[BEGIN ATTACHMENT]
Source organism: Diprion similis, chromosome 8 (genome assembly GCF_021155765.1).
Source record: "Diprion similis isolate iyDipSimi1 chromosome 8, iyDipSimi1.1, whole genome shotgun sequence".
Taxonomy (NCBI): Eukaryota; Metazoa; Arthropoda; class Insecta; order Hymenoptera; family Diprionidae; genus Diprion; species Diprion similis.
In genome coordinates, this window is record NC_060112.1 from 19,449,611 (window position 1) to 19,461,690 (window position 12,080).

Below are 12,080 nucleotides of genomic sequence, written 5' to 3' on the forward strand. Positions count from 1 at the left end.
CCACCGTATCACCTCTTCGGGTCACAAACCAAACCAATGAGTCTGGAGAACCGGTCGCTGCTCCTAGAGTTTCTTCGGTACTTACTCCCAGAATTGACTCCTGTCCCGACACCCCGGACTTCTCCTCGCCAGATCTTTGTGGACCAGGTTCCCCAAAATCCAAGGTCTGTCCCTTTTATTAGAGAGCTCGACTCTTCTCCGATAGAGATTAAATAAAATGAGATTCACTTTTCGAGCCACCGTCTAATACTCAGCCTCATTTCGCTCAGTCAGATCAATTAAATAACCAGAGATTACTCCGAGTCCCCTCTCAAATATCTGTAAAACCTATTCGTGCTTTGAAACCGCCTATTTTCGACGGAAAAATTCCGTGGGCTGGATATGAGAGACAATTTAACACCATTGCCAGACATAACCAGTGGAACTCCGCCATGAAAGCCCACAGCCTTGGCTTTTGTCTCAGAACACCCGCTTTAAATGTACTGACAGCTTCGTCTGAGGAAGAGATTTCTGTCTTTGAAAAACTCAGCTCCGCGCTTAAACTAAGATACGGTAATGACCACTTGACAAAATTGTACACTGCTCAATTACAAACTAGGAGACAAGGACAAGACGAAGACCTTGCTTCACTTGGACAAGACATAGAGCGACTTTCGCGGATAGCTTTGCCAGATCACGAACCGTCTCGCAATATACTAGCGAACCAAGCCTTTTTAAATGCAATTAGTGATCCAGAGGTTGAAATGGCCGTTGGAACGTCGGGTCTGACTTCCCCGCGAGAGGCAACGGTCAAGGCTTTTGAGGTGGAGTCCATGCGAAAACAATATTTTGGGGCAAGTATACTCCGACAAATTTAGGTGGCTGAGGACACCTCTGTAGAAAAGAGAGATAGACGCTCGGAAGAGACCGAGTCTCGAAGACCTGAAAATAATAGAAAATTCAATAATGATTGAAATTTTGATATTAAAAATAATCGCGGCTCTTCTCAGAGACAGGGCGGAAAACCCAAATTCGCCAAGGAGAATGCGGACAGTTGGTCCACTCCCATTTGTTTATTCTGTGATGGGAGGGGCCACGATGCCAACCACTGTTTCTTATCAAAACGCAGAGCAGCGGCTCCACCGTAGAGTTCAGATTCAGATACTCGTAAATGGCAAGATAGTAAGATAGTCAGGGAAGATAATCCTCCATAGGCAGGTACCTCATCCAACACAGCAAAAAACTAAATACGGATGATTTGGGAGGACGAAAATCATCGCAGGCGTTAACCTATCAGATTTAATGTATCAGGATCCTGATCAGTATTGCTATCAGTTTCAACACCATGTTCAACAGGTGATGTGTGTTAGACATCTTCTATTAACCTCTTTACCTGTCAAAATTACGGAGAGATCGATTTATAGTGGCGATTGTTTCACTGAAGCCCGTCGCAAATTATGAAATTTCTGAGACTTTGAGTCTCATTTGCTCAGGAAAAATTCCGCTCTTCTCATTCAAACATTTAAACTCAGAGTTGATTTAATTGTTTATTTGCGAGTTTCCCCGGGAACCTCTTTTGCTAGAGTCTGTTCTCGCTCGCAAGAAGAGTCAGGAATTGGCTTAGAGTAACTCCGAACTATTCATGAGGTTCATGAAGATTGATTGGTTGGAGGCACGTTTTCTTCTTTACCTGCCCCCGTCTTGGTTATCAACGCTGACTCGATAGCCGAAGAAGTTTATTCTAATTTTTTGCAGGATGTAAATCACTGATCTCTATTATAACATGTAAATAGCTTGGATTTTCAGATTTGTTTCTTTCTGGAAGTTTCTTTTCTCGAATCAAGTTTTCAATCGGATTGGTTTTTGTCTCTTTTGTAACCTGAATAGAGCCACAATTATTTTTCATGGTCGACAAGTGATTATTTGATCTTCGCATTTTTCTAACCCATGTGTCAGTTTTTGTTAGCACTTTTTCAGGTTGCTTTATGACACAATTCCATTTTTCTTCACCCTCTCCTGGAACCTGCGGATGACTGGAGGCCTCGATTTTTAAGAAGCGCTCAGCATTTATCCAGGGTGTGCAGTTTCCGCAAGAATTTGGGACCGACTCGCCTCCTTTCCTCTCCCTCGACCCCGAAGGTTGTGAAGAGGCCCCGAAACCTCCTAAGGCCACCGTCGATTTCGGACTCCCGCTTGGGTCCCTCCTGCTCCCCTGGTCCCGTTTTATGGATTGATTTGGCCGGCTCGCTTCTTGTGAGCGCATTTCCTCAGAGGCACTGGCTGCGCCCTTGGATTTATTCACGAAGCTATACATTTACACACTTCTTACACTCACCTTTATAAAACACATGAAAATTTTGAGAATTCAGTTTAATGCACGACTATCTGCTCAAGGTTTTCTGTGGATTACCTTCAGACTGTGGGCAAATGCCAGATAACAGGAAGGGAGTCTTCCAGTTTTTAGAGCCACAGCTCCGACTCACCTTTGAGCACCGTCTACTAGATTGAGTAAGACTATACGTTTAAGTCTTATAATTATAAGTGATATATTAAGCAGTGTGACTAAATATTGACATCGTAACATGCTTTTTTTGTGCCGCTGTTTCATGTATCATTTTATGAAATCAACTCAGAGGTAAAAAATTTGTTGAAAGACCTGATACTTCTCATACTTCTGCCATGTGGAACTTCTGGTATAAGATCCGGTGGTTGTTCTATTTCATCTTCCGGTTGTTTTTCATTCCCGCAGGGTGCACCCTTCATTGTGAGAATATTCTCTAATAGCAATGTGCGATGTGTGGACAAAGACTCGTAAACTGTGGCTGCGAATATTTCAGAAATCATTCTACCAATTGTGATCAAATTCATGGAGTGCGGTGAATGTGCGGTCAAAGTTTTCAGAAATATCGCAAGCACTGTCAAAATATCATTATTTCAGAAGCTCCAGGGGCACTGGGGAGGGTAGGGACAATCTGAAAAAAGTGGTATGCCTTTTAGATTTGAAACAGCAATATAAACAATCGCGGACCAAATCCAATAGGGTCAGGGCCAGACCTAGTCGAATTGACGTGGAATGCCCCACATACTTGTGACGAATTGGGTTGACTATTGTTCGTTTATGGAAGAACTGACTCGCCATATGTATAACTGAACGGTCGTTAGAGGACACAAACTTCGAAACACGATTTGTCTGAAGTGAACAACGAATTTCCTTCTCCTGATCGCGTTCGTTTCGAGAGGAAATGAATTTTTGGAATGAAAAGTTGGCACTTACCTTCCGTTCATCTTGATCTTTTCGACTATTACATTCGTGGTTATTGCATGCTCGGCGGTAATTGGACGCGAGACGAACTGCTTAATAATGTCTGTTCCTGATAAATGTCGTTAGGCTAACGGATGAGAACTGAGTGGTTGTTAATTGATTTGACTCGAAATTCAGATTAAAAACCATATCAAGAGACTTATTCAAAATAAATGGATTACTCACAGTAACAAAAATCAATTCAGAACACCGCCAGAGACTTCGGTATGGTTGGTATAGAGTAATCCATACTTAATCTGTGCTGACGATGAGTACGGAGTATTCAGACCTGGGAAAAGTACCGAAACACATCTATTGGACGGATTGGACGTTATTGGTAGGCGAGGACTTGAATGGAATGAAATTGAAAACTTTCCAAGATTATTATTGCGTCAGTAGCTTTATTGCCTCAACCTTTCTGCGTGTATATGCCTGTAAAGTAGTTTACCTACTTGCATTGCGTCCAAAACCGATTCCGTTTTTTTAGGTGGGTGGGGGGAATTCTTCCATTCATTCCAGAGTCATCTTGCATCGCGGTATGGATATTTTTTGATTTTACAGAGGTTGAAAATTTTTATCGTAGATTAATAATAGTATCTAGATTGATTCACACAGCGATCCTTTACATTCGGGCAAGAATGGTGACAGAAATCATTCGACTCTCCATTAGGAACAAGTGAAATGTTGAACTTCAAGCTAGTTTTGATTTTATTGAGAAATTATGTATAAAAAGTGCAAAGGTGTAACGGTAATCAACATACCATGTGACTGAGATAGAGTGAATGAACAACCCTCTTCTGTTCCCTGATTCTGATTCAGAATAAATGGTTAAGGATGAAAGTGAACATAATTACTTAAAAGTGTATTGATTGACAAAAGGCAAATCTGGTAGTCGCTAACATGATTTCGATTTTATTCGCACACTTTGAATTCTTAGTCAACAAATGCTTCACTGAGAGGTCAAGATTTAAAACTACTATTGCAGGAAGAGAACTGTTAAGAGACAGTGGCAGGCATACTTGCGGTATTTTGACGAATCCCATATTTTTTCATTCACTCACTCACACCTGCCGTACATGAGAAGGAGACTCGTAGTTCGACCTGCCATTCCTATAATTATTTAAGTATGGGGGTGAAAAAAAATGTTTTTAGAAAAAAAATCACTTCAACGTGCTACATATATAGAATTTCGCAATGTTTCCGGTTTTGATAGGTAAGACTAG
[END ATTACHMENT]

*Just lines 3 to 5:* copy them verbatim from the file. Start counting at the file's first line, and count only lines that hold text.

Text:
Taxonomy (NCBI): Eukaryota; Metazoa; Arthropoda; class Insecta; order Hymenoptera; family Diprionidae; genus Diprion; species Diprion similis.
In genome coordinates, this window is record NC_060112.1 from 19,449,611 (window position 1) to 19,461,690 (window position 12,080).

Below are 12,080 nucleotides of genomic sequence, written 5' to 3' on the forward strand. Positions count from 1 at the left end.